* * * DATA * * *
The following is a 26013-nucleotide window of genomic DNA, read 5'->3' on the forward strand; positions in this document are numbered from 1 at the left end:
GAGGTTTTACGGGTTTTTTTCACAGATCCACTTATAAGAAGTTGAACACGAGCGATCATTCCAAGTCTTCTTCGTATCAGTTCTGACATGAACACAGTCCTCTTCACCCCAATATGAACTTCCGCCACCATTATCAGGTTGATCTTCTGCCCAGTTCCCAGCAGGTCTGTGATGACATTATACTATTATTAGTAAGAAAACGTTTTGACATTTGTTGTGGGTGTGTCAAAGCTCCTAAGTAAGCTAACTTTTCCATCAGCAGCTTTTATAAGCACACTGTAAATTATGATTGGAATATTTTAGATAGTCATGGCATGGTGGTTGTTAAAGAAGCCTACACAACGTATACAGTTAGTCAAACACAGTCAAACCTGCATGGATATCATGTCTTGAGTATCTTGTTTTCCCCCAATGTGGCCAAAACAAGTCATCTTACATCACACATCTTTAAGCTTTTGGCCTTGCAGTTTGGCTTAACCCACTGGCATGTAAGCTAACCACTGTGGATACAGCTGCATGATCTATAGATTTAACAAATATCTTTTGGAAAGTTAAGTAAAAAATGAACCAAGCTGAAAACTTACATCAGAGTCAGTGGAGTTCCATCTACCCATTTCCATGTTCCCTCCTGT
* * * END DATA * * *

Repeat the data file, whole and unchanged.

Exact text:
The following is a 26013-nucleotide window of genomic DNA, read 5'->3' on the forward strand; positions in this document are numbered from 1 at the left end:
GAGGTTTTACGGGTTTTTTTCACAGATCCACTTATAAGAAGTTGAACACGAGCGATCATTCCAAGTCTTCTTCGTATCAGTTCTGACATGAACACAGTCCTCTTCACCCCAATATGAACTTCCGCCACCATTATCAGGTTGATCTTCTGCCCAGTTCCCAGCAGGTCTGTGATGACATTATACTATTATTAGTAAGAAAACGTTTTGACATTTGTTGTGGGTGTGTCAAAGCTCCTAAGTAAGCTAACTTTTCCATCAGCAGCTTTTATAAGCACACTGTAAATTATGATTGGAATATTTTAGATAGTCATGGCATGGTGGTTGTTAAAGAAGCCTACACAACGTATACAGTTAGTCAAACACAGTCAAACCTGCATGGATATCATGTCTTGAGTATCTTGTTTTCCCCCAATGTGGCCAAAACAAGTCATCTTACATCACACATCTTTAAGCTTTTGGCCTTGCAGTTTGGCTTAACCCACTGGCATGTAAGCTAACCACTGTGGATACAGCTGCATGATCTATAGATTTAACAAATATCTTTTGGAAAGTTAAGTAAAAAATGAACCAAGCTGAAAACTTACATCAGAGTCAGTGGAGTTCCATCTACCCATTTCCATGTTCCCTCCTGT